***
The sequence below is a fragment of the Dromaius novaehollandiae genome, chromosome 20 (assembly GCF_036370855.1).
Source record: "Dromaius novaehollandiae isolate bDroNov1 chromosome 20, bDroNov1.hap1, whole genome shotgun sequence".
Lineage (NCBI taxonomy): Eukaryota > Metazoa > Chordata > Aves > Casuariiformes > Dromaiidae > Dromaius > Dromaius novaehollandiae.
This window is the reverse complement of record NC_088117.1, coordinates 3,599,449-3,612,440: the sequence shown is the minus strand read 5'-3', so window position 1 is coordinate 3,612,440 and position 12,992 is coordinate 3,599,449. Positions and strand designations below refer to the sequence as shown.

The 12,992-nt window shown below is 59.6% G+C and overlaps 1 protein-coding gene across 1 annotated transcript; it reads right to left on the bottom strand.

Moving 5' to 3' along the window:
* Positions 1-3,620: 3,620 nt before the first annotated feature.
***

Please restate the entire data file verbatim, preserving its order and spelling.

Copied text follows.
The sequence below is a fragment of the Dromaius novaehollandiae genome, chromosome 20 (assembly GCF_036370855.1).
Source record: "Dromaius novaehollandiae isolate bDroNov1 chromosome 20, bDroNov1.hap1, whole genome shotgun sequence".
Lineage (NCBI taxonomy): Eukaryota > Metazoa > Chordata > Aves > Casuariiformes > Dromaiidae > Dromaius > Dromaius novaehollandiae.
This window is the reverse complement of record NC_088117.1, coordinates 3,599,449-3,612,440: the sequence shown is the minus strand read 5'-3', so window position 1 is coordinate 3,612,440 and position 12,992 is coordinate 3,599,449. Positions and strand designations below refer to the sequence as shown.

The 12,992-nt window shown below is 59.6% G+C and overlaps 1 protein-coding gene across 1 annotated transcript; it reads right to left on the bottom strand.

Moving 5' to 3' along the window:
* Positions 1-3,620: 3,620 nt before the first annotated feature.